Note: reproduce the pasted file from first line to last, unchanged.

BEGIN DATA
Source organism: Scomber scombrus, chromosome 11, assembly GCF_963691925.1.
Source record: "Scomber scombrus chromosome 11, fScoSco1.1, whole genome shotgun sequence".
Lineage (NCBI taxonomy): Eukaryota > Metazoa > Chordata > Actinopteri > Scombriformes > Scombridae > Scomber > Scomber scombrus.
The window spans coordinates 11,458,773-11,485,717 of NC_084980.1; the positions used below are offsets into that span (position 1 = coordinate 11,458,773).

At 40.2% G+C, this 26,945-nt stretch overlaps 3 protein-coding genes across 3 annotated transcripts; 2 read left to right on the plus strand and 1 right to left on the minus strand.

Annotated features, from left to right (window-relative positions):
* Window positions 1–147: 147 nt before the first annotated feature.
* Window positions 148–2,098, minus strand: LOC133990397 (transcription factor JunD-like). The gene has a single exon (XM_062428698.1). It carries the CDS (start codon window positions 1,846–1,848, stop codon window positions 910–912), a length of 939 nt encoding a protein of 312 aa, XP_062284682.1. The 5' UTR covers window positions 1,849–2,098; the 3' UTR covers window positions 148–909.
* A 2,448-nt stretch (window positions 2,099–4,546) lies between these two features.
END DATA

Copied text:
Source organism: Scomber scombrus, chromosome 11, assembly GCF_963691925.1.
Source record: "Scomber scombrus chromosome 11, fScoSco1.1, whole genome shotgun sequence".
Lineage (NCBI taxonomy): Eukaryota > Metazoa > Chordata > Actinopteri > Scombriformes > Scombridae > Scomber > Scomber scombrus.
The window spans coordinates 11,458,773-11,485,717 of NC_084980.1; the positions used below are offsets into that span (position 1 = coordinate 11,458,773).

At 40.2% G+C, this 26,945-nt stretch overlaps 3 protein-coding genes across 3 annotated transcripts; 2 read left to right on the plus strand and 1 right to left on the minus strand.

Annotated features, from left to right (window-relative positions):
* Window positions 1–147: 147 nt before the first annotated feature.
* Window positions 148–2,098, minus strand: LOC133990397 (transcription factor JunD-like). The gene has a single exon (XM_062428698.1). It carries the CDS (start codon window positions 1,846–1,848, stop codon window positions 910–912), a length of 939 nt encoding a protein of 312 aa, XP_062284682.1. The 5' UTR covers window positions 1,849–2,098; the 3' UTR covers window positions 148–909.
* A 2,448-nt stretch (window positions 2,099–4,546) lies between these two features.